Consumer Real Estate News

    • Seven Ways to Save at the Grocery Store

      28 September 2020

      If it seems to you that groceries cost more these days, it is not your imagination. Nearly every category of food has become more expensive since February, according to the Bureau of Economic Analysis, with beef seeing the steepest price spike (20.2 percent), followed by eggs (10.4 percent), poultry (8.6 percent) and pork (8.5 percent).

      While there’s not much consumers can do to improve the supply chain or limit price hikes, there are many things you can do to help stretch your grocery dollars.

      • Make specials work for you - Build meals around the store’s weekly sale circulars, starting with the proteins. Look for sales on beef roasts, pork shoulders or whole chickens that can provide multiple meals. Choose seasonal produce and buy only featured sale shelf items.
      • Redefine dinner - You can save big by realizing that dinner doesn’t have to be traditional. Try breakfast for dinner, or fill up and save money by thinking quiche and salad or soup and sandwiches—even cleverly stuffed baked potatoes.  
      • Shop smarter - Keep your spend under control while shopping by sticking to a shopping list and keeping a running tab on what goes into your grocery cart. Leave the kids or other over-spenders at home.
      • Skip eye-level items - That’s where the more expensive attention getters reside. Look up or down for less expensive and typically comparable counterparts are shelved. Buy generic when possible.
      • Don’t buy anything pre-cut - Cut-up fruit platters, bagged salads and meats pre-packaged with veggies look tempting, but are rarely worth the price tag. You will save big by doing it yourself.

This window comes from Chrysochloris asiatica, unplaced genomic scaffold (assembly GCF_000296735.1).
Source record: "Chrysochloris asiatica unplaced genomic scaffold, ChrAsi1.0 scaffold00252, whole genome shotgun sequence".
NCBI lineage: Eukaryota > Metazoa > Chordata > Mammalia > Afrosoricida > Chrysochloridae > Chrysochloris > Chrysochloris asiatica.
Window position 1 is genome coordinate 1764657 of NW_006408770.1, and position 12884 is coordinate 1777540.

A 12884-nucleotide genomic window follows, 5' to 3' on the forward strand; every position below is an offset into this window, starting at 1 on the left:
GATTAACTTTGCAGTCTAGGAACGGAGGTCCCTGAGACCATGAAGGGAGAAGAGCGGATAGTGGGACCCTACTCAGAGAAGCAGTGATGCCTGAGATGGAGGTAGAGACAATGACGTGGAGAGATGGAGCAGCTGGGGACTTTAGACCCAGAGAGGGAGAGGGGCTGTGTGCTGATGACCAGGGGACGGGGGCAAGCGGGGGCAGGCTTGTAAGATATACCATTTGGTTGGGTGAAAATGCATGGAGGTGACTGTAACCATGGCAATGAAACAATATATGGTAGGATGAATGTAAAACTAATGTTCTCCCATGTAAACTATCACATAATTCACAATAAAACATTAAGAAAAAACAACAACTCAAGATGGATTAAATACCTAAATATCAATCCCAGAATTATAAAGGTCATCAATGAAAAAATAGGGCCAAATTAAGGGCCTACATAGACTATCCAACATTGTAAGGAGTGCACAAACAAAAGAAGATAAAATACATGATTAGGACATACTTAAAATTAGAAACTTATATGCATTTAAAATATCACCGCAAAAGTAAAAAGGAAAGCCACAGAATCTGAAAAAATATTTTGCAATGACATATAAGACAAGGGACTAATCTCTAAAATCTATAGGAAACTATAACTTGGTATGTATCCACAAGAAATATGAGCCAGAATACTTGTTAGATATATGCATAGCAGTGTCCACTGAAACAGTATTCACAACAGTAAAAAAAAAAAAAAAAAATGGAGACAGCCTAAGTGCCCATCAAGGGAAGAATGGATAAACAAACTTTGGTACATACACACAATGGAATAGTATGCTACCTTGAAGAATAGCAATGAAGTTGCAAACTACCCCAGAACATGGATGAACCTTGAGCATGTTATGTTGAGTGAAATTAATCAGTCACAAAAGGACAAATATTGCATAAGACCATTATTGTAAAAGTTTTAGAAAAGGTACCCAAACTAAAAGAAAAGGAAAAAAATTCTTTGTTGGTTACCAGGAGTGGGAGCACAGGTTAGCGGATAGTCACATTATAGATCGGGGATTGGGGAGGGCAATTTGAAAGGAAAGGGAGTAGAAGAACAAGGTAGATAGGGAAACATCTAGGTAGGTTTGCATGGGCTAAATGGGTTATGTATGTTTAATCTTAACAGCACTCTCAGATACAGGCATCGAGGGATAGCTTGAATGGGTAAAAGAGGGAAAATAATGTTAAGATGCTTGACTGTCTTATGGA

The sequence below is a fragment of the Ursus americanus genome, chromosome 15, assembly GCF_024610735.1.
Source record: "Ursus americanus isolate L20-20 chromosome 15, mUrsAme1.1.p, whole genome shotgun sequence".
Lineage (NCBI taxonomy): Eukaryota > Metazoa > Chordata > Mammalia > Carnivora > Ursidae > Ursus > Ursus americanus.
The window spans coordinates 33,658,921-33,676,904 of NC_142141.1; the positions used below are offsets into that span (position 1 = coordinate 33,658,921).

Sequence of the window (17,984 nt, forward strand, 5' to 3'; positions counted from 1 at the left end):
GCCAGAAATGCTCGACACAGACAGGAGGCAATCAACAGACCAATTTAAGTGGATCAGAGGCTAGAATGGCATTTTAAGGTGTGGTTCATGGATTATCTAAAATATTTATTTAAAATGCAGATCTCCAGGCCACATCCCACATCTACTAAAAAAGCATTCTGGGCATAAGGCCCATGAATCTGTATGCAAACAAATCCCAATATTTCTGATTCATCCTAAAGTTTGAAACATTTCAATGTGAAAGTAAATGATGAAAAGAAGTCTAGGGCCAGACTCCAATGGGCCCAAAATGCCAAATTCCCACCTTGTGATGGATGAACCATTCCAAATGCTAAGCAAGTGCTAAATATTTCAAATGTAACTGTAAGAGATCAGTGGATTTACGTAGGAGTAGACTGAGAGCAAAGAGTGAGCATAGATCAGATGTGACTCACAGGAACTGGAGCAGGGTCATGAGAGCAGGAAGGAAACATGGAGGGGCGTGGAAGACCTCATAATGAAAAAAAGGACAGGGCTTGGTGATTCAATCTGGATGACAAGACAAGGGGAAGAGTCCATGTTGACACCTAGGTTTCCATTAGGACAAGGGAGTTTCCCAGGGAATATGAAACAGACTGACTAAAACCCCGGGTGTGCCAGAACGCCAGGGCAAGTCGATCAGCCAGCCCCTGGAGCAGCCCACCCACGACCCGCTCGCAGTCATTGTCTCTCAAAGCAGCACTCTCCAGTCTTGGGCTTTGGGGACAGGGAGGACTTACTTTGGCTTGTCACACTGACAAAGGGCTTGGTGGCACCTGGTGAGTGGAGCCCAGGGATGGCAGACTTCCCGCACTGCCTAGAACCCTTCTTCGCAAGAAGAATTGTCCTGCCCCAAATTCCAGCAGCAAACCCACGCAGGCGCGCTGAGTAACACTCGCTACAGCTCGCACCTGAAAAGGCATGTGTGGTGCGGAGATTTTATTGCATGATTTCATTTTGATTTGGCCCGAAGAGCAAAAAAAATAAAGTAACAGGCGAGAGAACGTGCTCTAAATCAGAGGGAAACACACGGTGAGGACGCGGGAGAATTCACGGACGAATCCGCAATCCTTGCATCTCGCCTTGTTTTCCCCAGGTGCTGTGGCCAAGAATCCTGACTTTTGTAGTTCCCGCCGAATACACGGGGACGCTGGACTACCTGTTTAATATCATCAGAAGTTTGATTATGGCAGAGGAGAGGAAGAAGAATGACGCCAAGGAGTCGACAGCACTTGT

• Shop dairy, not deli - Most of the meats and cheeses sold at premium prices in the deli can be found pre-packaged in the dairy section at a much lower cost. 
      • Use what you buy - Tossing unused food is throwing money away. Freeze whatever you can, even milk or half a loaf of bread, so they stay fresh until you need them. Make wilting veggies into soup. Use about-to-expire lunch meats in a salad. 

      Published with permission from RISMedia.

    • Create Quality School Day Meals with Simple Shortcuts

      28 September 2020

      (Family Features) The seemingly constant rush of hectic school days and nights often leaves busy families feeling like there’s no time for a homemade meal around the table. However, taking shortcuts that don’t skip out on quality can mean more time together enjoying flavorful dishes without spending hours in the kitchen. 

      For starters, an easy yet filling breakfast like these Sausage, Egg and Cheese Muffins can help you begin your day the right way while calling for a simple list of ingredients and just a few steps. 

      Perfect for grabbing on the way out the door to power you through the day or enjoying at home as you manage double duty as parent and best teacher on the block. They’re made with ground turkey sausage, eggs, melty cheddar cheese and Success Tri-Color Quinoa, which is simplified even more by the “boil-in-bag” cooking process. Just add water to a saucepan, drop the convenient BPA-free bag into the water, boil for 10 minutes and remove with a fork for a no-measure, no-mess shortcut.